Drug IBUPROFEN – Classification, Uses, Dosages, Common Side Effects, Interactions, Generic and Brand Name

IBUPROFEN – Classification, Uses, Dosages, Common Side Effects, Interactions, Generic and Brand Name

CLASSIFICATION: Nonsteroidal anti-inflammatory drug

USES:

It is used for treating pain, fever and inflammation. That includes migraines, rheumatoid arthritis, severe painful menstrual cramps, tooth aches, headaches.

It can be used via both mouth or intravenously.

DOSAGES:

Adult Dose for Dysmenorrhea:                                                                                                    

200-400 mg orally every 4 to 6 hours as needed.

Adult Dose for Osteoarthritis:

Initial dose: 400 to 800 mg orally every 6 to 8 hours.
Maintenance dose: May be increased to a maximum daily dose of 3200 mg based on patient response and tolerance.

Adult Dose for Rheumatoid Arthritis:

Initial dose: 400 to 800 mg orally every 6 to 8 hours.
Maintenance dose: May be increased to a maximum daily dose of 3200 mg based on patient response and tolerance.

Adult Dose for Pain or Fever:

Oral: Mild to moderate pain:
200 to 400 mg orally every 4 to 6 hours as needed. Doses greater than 400 mg have not been proven to provide greater efficacy.

IV: (Patients should be well hydrated before IV ibuprofen administration):
Pain: 400 to 800 mg intravenously over 30 minutes every 6 hours as needed.
Fever: Initial: 400 mg intravenously over 30 minutes
Maintenance: 400 mg every 4 to 6 hours or 100 to 200 mg every 4 hours as needed.

Pediatric Dose for Fever or Pain:

Greater than 6 months to 12 years:
5 mg/kg/dose for temperature less than 102.5 degrees F (39.2 degrees C) orally every 6 to 8 hours as needed.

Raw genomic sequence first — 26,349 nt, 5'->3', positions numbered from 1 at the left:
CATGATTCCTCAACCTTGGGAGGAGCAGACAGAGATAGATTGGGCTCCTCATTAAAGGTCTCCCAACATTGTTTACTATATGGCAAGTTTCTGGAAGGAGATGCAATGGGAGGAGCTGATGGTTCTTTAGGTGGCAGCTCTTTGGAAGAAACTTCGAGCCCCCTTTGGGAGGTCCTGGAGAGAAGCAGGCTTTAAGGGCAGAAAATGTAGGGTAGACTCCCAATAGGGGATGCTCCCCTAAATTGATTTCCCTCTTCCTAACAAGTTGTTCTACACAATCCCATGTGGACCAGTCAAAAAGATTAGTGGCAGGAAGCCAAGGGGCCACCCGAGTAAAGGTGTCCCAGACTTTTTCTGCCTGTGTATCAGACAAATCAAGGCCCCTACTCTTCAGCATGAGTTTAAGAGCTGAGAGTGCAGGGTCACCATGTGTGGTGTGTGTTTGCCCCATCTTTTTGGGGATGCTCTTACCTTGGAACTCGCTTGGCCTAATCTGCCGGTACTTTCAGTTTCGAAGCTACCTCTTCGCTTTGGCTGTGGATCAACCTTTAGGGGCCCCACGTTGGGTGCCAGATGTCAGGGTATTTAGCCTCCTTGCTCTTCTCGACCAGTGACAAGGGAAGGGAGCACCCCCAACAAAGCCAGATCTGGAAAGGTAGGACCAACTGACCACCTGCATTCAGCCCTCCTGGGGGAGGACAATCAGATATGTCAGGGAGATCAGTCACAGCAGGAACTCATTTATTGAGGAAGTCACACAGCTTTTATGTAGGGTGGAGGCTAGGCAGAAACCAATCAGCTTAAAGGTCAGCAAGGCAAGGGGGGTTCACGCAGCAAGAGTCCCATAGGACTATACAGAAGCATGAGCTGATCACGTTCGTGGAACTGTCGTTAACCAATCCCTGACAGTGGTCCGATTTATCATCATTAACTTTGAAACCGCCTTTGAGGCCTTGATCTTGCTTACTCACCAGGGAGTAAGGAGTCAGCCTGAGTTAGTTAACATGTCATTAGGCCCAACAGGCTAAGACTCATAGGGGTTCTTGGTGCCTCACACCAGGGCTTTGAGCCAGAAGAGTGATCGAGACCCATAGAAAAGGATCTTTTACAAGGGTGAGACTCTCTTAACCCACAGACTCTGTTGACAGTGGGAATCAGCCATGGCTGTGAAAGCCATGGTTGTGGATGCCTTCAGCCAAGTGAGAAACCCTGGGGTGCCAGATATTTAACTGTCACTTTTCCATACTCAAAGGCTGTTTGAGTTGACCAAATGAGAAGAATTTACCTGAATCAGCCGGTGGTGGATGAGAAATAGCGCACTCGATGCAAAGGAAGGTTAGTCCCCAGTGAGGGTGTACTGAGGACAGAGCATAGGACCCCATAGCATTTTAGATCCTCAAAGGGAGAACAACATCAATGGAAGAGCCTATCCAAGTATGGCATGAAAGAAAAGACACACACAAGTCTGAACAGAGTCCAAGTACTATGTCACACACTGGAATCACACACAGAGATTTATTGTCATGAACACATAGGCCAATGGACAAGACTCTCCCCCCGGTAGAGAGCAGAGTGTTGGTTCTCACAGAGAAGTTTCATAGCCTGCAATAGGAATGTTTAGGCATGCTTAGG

10 mg/kg/dose for temperature greater than or equal to 102.5 degrees F (39.2 degrees C) orally every 6 to 8 hours as needed.

The recommended maximum daily dose is 40 mg/kg.

OTC pediatric labeling (analgesic, antipyretic): 6 months to 11 years: 7.5 mg/kg/dose every 6 to 8 hours;

Maximum daily dose: 30 mg/kg

NOTE: Dosages can be given or taken as per physician’s instructions and guidance that depends upon the patient’s health condition

COMMON SIDE EFFECTS

Mild side effects are

  • Stomach pain
  • Heart burn
  • Nausea
  • Vomiting
  • Gas
  • Constipation
  • Diarrhea

Serious Side effects (rarely occurs) are

  • Heart attack and stroke
  • Decreased kidney function and increased blood pressure
  • Ulcers and bleeding in the stomach and intestine (internal bleeding)
  • Allergies
  • Liver Failure

INTERACTIONS:

Drugs that may interact with ibuprofen include:

Antihypertensive medications: Drugs taken for high blood pressure, or hypertension. Ibuprofen can sometimes lead to a rise in blood pressure if used alongside antihypertensives.

Anti-inflammatory painkillers: Ibuprofen should not be taken with diclofenac (Voltarol), indometacin, or naproxen because there is an increased risk of stomach bleeding. Ibuprofen should not be necessary with these drugs, as they are already painkillers.

Aspirin: Ibuprofen and aspirin taken together significantly raise the risk of stomach bleeding. Patients taking low-dose aspirin for blood thinning should not take ibuprofen because the blood thinning effect will be diminished.

Digoxin: This is often used to treat atrial fibrillation. Ibuprofen and digoxin together can raise blood pressure levels.

Lithium: This drug is used for some mental disorders. Ibuprofen can make it harder for the body to eliminate lithium, resulting in potentially dangerous levels of lithium in the body.

Methotrexate: This is used to treat cancer and some auto-immune diseases. Ibuprofen can make it harder for the body to eliminate methotrexate. Potentially hazardous levels of methotrexate may build up in the body.

Tacrolimus: This drug is mainly used after an organ transplant, to stop the body’s immune system rejecting the new organ. Ibuprofen with tacrolimus can cause kidney damage.

Selective serotonin reuptake inhibitors (SSRIs): This type of antidepressant drugs, such as citalopram, fluoxetine, paroxetine and sertraline, taken with ibuprofen can increase the risk of bleeding.

Warfarin: An anticoagulant drug, or blood thinner, that stops the blood from clotting. Ibuprofen taken with warfarin can reduce the drug’s anticoagulant effects.

Alcohol : Drinking alcohol along with ibuprofen may lead to serious stomach bleeding.

GENERIC NAME: ibuprofen

BRAND NAMES:  Advil, Midol, Motrin, Motrin IB, Motrin Migraine Pain, Proprinal, Smart Sense Children’s Ibuprofen, PediaCare Children’s Pain Reliever/Fever Reducer, PediaCare Infant’s Pain Reliever/Fever Reducer

Classification, Uses, Dosages, Common Side Effects, Interactions, Generic and Brand NameClassification, Uses, Dosages, Common Side Effects, Interactions, Generic and Brand Name

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